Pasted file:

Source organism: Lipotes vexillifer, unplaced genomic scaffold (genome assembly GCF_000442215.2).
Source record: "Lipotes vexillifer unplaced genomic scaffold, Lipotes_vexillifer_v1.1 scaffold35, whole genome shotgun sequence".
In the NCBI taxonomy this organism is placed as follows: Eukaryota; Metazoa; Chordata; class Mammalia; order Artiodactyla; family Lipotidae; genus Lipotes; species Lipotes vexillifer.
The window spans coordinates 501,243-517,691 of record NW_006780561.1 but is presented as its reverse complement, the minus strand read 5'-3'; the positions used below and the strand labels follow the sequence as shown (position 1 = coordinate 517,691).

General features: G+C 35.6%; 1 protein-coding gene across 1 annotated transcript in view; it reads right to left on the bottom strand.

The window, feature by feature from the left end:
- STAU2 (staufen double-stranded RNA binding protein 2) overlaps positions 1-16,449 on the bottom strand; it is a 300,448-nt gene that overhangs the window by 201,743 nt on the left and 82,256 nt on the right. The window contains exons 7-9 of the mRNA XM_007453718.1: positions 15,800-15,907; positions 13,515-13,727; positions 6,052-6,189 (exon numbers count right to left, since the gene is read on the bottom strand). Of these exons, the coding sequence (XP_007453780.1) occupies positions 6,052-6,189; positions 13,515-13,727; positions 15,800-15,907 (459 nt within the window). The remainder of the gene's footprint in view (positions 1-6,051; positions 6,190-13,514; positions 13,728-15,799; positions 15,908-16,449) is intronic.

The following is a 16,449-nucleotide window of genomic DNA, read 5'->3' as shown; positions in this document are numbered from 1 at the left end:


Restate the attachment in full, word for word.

Source organism: Lipotes vexillifer, unplaced genomic scaffold (genome assembly GCF_000442215.2).
Source record: "Lipotes vexillifer unplaced genomic scaffold, Lipotes_vexillifer_v1.1 scaffold35, whole genome shotgun sequence".
In the NCBI taxonomy this organism is placed as follows: Eukaryota; Metazoa; Chordata; class Mammalia; order Artiodactyla; family Lipotidae; genus Lipotes; species Lipotes vexillifer.
The window spans coordinates 501,243-517,691 of record NW_006780561.1 but is presented as its reverse complement, the minus strand read 5'-3'; the positions used below and the strand labels follow the sequence as shown (position 1 = coordinate 517,691).

General features: G+C 35.6%; 1 protein-coding gene across 1 annotated transcript in view; it reads right to left on the bottom strand.

The window, feature by feature from the left end:
- STAU2 (staufen double-stranded RNA binding protein 2) overlaps positions 1-16,449 on the bottom strand; it is a 300,448-nt gene that overhangs the window by 201,743 nt on the left and 82,256 nt on the right. The window contains exons 7-9 of the mRNA XM_007453718.1: positions 15,800-15,907; positions 13,515-13,727; positions 6,052-6,189 (exon numbers count right to left, since the gene is read on the bottom strand). Of these exons, the coding sequence (XP_007453780.1) occupies positions 6,052-6,189; positions 13,515-13,727; positions 15,800-15,907 (459 nt within the window). The remainder of the gene's footprint in view (positions 1-6,051; positions 6,190-13,514; positions 13,728-15,799; positions 15,908-16,449) is intronic.

The following is a 16,449-nucleotide window of genomic DNA, read 5'->3' as shown; positions in this document are numbered from 1 at the left end: